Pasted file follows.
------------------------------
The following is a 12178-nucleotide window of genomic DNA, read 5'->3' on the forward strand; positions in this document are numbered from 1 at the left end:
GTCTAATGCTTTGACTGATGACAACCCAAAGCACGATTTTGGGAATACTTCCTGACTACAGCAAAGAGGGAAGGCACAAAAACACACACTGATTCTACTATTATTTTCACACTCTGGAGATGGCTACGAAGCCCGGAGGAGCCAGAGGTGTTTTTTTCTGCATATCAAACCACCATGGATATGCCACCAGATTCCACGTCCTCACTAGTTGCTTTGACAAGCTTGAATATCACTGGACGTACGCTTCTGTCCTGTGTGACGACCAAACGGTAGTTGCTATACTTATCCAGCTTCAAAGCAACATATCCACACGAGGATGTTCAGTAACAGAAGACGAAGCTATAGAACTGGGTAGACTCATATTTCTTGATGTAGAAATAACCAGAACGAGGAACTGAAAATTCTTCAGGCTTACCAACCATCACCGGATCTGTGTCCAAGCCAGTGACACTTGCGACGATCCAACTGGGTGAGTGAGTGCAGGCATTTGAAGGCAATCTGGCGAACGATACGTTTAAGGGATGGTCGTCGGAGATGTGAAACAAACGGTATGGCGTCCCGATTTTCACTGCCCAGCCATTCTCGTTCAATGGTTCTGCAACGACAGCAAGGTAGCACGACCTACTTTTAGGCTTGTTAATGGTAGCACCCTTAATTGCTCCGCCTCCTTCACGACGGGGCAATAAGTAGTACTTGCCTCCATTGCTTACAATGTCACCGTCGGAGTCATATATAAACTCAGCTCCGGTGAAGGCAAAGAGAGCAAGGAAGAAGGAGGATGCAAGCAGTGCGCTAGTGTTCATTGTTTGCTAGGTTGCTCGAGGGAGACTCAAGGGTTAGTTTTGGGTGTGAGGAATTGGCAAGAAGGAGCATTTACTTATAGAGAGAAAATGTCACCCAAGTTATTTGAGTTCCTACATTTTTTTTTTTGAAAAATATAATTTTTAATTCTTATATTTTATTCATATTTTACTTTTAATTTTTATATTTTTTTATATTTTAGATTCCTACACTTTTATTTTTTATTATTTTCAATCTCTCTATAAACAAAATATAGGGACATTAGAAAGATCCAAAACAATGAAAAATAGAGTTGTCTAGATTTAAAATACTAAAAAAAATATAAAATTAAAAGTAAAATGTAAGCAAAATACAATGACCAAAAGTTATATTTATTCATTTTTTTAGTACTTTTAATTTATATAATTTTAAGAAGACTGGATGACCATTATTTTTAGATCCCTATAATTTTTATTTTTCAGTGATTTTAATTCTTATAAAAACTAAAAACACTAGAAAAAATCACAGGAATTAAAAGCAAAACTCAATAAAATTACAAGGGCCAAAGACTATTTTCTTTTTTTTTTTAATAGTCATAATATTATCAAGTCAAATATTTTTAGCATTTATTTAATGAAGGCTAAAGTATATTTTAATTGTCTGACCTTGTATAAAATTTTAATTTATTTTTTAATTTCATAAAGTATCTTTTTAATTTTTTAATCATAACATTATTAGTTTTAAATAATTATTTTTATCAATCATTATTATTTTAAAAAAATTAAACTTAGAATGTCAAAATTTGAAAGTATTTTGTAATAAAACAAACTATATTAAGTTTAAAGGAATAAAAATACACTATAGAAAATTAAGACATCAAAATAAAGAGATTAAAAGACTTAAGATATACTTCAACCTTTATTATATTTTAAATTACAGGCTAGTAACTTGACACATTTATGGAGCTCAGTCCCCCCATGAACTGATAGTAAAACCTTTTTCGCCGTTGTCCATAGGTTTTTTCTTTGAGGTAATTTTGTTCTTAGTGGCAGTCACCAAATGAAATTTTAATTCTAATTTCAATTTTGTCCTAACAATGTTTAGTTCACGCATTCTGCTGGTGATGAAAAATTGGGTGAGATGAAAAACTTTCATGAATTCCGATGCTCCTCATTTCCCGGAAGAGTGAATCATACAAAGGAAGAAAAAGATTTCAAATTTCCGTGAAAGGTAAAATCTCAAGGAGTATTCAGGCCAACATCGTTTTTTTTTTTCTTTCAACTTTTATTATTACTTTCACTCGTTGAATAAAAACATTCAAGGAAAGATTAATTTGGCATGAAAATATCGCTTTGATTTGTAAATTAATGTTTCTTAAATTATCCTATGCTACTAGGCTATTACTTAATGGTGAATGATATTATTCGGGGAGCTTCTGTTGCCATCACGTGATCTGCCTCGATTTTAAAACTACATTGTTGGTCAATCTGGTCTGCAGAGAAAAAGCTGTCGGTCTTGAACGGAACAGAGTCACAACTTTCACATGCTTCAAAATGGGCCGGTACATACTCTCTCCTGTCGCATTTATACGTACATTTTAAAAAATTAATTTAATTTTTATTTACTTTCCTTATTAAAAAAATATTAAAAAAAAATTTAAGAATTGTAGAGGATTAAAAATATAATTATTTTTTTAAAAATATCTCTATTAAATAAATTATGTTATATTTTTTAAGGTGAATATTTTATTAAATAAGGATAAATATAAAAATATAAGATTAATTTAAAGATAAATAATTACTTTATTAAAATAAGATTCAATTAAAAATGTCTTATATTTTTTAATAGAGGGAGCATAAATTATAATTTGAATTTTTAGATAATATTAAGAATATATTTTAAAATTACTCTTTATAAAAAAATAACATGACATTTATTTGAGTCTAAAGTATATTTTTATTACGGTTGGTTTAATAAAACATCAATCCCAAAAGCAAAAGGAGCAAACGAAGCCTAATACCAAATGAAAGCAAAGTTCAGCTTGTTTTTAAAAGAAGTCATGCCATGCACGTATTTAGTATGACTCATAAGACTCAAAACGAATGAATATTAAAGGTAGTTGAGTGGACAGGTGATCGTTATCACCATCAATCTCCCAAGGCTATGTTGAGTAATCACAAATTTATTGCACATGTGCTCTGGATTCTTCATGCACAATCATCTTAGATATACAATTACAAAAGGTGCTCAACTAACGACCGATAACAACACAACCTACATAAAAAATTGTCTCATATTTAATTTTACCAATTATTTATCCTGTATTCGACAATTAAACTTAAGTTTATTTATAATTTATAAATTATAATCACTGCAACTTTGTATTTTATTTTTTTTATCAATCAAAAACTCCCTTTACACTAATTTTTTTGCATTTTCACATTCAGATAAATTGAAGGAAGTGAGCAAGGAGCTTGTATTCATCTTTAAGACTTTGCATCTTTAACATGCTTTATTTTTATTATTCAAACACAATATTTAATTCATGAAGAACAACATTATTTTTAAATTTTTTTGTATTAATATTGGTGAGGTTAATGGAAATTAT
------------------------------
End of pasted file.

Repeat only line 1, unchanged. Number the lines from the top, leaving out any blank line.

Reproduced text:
The following is a 12178-nucleotide window of genomic DNA, read 5'->3' on the forward strand; positions in this document are numbered from 1 at the left end: